Mark Lanegan of Screaming Trees passes away

[Photo courtesy of Heavenly Recordings]

By Paul Nern, News Editor

Mark Lanegan died last week, and that just sucks for music. This brings the world closer to finalizing the long list of iconic singers from the 90s Seattle scene that died early after dark, troubled, and drug-fueled lives. Lanegan follows the precedent set by Kurt Cobain, Layne Staley, and Chris Cornell who all fronted bands at the same time, same place, and died because of it. They used drugs, battled demons, and lived fast. And they are all dead.

Mark Lanegan wasn’t like the others in this mold. His band, Screaming Trees did not experience the widespread success and fame that Nirvana, Alice in Chains, and Soundgarden were awarded. Although, Screaming Trees ended its tumultuous career with numbers that are still impressive. They were a major label band for a spell, and had the single “Nearly Lost You” placed on the soundtrack for the movie Singles, which appropriately consisted of singles from the Seattle scene. The songs “Would?” by Alice in Chains, “Seasons” by Chris Cornell, and “State of Love and Trust” by Pearl Jam landed on this album which all certified bangers if I do say so myself. Actually, I insist.  

I’m going to take a moment here to emphasize that grunge was the absolute shit for me when I really started to get into music. The lyrics these guys wrote are so damn depressing, like it seems that they’ve never experienced any fleeting sense of happiness whatsoever. I’m here for it, because the guitar riffs that dot this scene just aggressively shred right into your soul. At least that’s how I feel about it. I could talk for hours about this, we haven’t even gotten to the drums and bass yet but I’m going to shut myself up before I get carried away. But that’s how I found Lanegan’s work, you gotta really dig past the surface of the Seattle scene to find him.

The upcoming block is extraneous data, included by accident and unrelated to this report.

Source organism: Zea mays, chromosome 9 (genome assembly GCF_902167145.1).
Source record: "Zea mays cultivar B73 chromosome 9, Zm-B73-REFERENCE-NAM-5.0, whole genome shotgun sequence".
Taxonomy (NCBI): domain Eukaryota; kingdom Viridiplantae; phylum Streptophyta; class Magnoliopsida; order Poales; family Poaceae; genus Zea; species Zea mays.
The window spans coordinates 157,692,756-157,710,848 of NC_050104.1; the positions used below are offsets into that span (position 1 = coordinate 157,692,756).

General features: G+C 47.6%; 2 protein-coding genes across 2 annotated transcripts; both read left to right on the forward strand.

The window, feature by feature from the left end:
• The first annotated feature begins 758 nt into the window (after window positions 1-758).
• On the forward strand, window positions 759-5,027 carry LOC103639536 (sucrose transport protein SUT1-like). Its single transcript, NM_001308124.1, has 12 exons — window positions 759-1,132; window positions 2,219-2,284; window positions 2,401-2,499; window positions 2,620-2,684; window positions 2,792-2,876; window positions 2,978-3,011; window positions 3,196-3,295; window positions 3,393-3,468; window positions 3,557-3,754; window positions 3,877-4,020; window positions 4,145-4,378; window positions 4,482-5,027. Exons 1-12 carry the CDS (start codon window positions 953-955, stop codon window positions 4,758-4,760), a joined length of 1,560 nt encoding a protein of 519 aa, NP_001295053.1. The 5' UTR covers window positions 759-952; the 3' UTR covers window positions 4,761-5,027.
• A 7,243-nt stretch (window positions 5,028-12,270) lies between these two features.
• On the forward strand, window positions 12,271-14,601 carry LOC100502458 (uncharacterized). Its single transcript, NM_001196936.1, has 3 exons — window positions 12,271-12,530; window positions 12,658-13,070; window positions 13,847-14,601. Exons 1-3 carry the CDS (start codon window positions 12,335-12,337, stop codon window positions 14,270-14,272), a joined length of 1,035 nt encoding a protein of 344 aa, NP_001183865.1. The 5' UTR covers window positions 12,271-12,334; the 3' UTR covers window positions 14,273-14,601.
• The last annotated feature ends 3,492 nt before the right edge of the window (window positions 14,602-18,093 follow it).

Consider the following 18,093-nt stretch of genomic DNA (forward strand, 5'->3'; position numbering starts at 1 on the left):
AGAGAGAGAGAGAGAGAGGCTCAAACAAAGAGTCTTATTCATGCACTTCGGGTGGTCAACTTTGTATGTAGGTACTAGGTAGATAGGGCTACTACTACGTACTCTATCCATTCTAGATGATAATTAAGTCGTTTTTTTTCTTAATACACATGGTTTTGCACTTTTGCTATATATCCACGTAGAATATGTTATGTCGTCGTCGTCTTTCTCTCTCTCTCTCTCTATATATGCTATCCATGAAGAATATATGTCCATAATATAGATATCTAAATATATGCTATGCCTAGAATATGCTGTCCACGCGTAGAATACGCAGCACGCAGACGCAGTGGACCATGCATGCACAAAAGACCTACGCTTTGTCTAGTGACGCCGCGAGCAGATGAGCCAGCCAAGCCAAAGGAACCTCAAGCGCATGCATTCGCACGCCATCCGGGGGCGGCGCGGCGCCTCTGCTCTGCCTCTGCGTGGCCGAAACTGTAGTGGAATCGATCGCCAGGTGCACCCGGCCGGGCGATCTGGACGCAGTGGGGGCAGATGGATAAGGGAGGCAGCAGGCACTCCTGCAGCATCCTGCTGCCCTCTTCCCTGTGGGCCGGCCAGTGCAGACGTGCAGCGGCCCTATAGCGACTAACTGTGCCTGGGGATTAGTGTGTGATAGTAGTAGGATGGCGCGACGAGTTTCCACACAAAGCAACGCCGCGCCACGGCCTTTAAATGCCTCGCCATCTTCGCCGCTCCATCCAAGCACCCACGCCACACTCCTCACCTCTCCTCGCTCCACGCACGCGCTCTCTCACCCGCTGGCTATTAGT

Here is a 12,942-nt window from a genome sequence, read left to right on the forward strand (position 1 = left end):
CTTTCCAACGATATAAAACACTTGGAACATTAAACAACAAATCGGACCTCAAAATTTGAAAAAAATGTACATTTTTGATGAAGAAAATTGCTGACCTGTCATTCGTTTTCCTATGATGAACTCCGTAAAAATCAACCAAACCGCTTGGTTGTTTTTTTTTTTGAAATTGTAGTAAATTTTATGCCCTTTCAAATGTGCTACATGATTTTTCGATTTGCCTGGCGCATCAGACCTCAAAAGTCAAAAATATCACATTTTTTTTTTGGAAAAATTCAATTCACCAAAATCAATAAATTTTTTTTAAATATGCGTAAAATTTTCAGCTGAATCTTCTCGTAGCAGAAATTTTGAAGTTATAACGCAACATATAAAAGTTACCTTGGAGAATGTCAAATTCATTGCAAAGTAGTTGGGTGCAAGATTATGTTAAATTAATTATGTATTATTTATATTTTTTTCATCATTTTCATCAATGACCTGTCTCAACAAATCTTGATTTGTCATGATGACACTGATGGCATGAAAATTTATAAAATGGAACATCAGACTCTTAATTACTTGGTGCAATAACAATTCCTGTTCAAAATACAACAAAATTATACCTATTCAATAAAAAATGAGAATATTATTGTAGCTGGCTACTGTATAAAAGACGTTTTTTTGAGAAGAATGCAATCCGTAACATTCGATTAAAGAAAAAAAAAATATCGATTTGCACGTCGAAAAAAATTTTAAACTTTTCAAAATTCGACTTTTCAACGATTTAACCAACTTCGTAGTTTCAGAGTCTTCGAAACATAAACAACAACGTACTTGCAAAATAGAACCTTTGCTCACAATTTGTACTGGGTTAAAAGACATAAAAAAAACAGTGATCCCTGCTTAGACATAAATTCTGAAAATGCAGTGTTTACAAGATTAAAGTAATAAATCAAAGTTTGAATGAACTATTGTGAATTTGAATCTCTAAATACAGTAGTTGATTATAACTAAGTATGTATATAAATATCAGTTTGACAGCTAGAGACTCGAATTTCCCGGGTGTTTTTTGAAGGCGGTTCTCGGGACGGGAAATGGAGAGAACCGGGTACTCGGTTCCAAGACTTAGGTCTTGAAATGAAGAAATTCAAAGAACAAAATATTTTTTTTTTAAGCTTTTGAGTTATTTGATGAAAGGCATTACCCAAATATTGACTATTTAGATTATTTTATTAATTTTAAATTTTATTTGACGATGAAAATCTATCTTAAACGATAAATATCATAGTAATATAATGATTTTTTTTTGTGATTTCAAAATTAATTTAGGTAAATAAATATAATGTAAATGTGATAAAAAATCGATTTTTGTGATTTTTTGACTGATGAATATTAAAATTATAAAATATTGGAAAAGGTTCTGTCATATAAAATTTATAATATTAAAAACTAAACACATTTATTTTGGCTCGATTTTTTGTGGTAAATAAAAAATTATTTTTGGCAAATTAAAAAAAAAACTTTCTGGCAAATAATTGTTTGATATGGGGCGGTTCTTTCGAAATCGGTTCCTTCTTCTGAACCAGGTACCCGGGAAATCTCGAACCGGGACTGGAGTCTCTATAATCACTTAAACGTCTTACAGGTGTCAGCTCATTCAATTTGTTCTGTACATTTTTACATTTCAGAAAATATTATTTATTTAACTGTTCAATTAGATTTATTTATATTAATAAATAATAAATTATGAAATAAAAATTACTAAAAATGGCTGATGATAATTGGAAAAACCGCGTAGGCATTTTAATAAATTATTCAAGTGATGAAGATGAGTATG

Lanegan’s voice set him apart from his peers not because it sounded as angelic as Cornell’s voice, or because it was better than Cobain’s raspy screams. It was just dark, man. It sounds like he smoked 10 packs of ciggies a day and chased it with two handles every day. But it’s inherently awesome because of those characteristics; he howled. And he was respected amongst his peers. Cobain and Staley were some of Lanegan’s closest friends and they did heroin together all the time. I’m serious, I read that last detail in Lanegan’s autobiography and in Grunge Is Dead: The Oral History of Seattle Rock Music which has people who worked in the music scene of Seattle at the time saying the same thing. They probably had a great time, but like I said before, it killed them. And like I said before, it sucks.

Beyond Screaming Trees, Mark Lanegan was also involved with Queens of the Stone Age, who were fronted by Josh Homme. Homme and Lanegan met because the former was a touring member of Screaming Trees, and it would have been insane to see that. Lanegan actually kills it in a couple of those songs, particularly in “Song for the Dead”. His vocals are so dark and coat the verse with such a sinister tone. Just something about it.  

Lastly, he was awesome as a solo artist. I read in Lanegan’s book that Kurt Cobain was inspired by him to sing “Where Did You Sleep Last Night” during Nirvana’s Unplugged concert in New York. I’m paraphrasing his retellings, and I know that he used a lot of heavy drugs at the time so who knows how accurate that story is, but if there’s any truth to it then it has to be mentioned. Oh, and he allegedly opened up for Johnny Cash once and I should not have to explain in the slightest how legendary that is. Cool stories in that book I would have to say.

Lanegan was a great singer in his own right, hung with the guys from the Seattle scene, made some great songs, and died too early. It is sad to see this trend continue with musicians from that era, but the list keeps getting longer.  

The truth to it is, though, Lanegan and everyone else who has died too soon in the music world left their mark on this earth with their music. And it’s up to us to enjoy what we can while we’re still here as well. That’s really all I’ve got to say on this subject; I hope that somehow Mark Lanegan has found his peace. In the meantime, I’ll be playing “Nearly Lost You” and appreciating the music he left all of us.

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